Why Fawad Alam hasn’t played much for Pakistan over the past decade will perhaps remain a mystery that goes deep into the future. Why Fawad Alam won’t be playing for Pakistan next month is a decision so shocking that pushes itself outside the realm of mystery – it also, arguably, more than sufficiently addresses the aforementioned query.
A week since Pakistan’s squad for tests in Ireland and England next month was announced, the gaping omission of Fawad Alam has been the prime talking point in the sporting fraternity. Let’s divide this question into the aforementioned two segments that perhaps would help address it best.
A decade ago Fawad had the exact billing of the sort of cricketer that would go on to represent Pakistan in the limited-overs cricket in the next few years – could bat, could bowl, could field, even if he didn’t quite excel in any one of those particular fields.
Shoaib Malik, Mohammed Hafeez, Imad Wasim, and perhaps more controversially Shahid Afridi belong to this cateogory of ‘all-rounders’ who weren’t really all-rounders in the traditional sense, but could do jobs of varying degrees. Despite a prolonged absence looming for Malik back then, he had evolved into a batsman who would very rarely bowl, while Afridi had become a bowler, who more often than not would bat, but to limited successes.
Even so, Fawad Alam lacked the explosiveness that meant he was often overlooked for others who, at least on paper, would be able to score at a faster pace, and cleared the boundary with significantly more ease. The likes of Umar Akmal, if you will.
That is why Fawad never quite got a run in the ODI and T20 sides. Even the runs he scored in the 2014 Asia Cup, truth be told, weren’t easy on the eye – not that they have to, but it showed that he wasn’t in his comfort zone.
Fawad Alam is, and will remain, a prodigiously better Test batsman than he is in limited-overs – notice how none of the Pakistan Super League sides have him in their squad.
And so we go back to Colombo, 2009 and the 168 on debut – albeit in a losing cause – that proves this very point.
Despite that dogged century in Sri Lanka, Fawad Alam has only been able to play three Tests for Pakistan in nine years. However, the unparalleled successes that the Test squad witnessed under Misbah-ul-Haq in this decade, meant that whatever they were doing was working, and hence couldn’t be criticised.
Also, this era had a middle order featuring Azhar Ali, Younis Khan, Misbah-ul-Haq and Asad Shafiq, all of whom were irreplaceable.
Now fast forward to May 2017, when Misbah and Younis (MisYou) retired in unison following Pakistan’s first ever series win in the West Indies. That’s 16,000 runs, over three decades of experience, leaving a successful side in unison.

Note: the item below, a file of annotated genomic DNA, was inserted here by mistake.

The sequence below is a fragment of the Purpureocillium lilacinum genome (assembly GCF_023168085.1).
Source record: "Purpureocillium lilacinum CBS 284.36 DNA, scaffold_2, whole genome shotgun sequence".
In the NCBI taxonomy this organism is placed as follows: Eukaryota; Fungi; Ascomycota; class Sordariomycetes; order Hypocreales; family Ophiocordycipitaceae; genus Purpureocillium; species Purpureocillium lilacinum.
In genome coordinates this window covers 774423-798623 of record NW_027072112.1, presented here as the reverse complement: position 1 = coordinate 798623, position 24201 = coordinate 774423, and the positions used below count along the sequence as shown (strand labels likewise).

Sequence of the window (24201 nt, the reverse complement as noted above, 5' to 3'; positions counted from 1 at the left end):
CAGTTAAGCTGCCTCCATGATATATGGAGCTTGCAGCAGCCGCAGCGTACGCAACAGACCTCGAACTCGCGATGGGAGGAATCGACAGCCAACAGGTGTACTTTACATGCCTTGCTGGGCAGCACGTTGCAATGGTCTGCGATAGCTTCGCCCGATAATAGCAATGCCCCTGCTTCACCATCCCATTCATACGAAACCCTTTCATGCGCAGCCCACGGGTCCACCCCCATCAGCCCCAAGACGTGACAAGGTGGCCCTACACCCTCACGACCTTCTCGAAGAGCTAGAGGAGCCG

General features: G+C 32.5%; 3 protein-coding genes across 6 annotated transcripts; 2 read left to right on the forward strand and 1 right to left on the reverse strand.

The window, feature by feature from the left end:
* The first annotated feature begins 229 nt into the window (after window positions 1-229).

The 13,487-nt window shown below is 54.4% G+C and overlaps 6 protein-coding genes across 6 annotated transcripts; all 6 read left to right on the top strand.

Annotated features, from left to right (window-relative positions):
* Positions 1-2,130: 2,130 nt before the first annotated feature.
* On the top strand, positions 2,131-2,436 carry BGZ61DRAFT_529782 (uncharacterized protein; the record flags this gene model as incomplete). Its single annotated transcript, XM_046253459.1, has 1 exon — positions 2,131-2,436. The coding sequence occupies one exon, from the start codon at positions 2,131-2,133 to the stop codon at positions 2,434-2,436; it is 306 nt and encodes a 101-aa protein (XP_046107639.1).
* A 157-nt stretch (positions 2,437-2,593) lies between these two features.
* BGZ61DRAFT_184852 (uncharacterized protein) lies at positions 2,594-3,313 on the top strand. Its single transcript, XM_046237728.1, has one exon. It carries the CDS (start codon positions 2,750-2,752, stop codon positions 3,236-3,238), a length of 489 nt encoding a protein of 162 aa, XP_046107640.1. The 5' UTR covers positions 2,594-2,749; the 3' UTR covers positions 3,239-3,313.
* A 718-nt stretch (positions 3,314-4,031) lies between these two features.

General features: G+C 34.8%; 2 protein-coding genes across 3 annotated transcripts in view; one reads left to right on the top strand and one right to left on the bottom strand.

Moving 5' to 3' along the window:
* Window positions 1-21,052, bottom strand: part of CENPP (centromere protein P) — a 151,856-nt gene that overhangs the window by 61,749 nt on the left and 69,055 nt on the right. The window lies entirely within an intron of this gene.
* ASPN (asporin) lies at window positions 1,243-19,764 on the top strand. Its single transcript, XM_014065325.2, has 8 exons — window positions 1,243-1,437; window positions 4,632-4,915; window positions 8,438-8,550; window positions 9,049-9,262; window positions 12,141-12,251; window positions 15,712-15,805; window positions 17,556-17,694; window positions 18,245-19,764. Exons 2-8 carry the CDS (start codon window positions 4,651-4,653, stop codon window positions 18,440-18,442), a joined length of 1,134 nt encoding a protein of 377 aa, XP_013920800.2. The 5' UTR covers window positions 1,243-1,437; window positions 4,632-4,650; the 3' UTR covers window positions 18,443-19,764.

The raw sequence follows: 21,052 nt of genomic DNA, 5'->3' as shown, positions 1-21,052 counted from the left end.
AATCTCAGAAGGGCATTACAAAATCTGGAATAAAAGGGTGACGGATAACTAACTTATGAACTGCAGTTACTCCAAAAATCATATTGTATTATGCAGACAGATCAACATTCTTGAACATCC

And so, it was understood that Fawad’s time has come because there were not one, but two – technically three, if we consider the fact that Azhar had been opening for Pakistan over the previous year – slots that were crying out for an experienced head.
In October 2017, the only Test series that Pakistan have played since MisYou’s retirement, Fawad was again overlooked. Pakistan would go on to be clean swept 2-0 – their first ever series defeat in the UAE.
Now, whatever the reason was for Fawad Alam not being picked in October – although one can only wager on investing in the youth as being the only logical one – considering the ominous defeat against Sri Lanka at ‘home’, Pakistan needed to stuff their batting lineup with experience to face England in England.
And yet Fawad – with an average of 55.37 in first-class cricket in 145 innings – wasn’t picked in the squad again.
Of course, the inclusion of Imam-ul-Haq, the nephew of chief selector Inzamam-ul-Haq, has made that decision all the more repulsive. And if we notice the overall squad, especially the batsmen, it’s almost as if the composition has been decided in order to defend Imam’s selection over Fawad – which ironically Inzi made a meal of when the question was posed to him.
Even though the two do not have no way near the combined first class experience as Fawad, Usman Salahuddin and Saad Ali scored more runs than him in the Quaid-e-Azam trophy last season, so they’ve been preferred on the basis of one season – and ostensibly their youth.
But what about Imam, whose numbers don’t compare to Fawad in any season? Oh well, he’s an opener. And to further drive home that point, Fakhar Zaman has also been selected, even though he and Imam collectively wouldn’t be as helpful for Pakistan in England, as Fawad’s experience would’ve been.
But hey Imam and Fakhar are the best openers among the youngest lot and hence both were picked, even though Azhar Ali will open the innings in all likelihood, leaving three openers – including Sami Aslam – for one slot. Then to prove that the ‘criteria is youth’, Saad and Usman were picked over Fawad in the middle-order.
And that’s how it’s done.
The writer is a Lahore-based journalist.
Of course, the inclusion of Imam-ul-Haq, the nephew of chief selector Inzamam-ul-Haq, has made that decision all the more repulsive.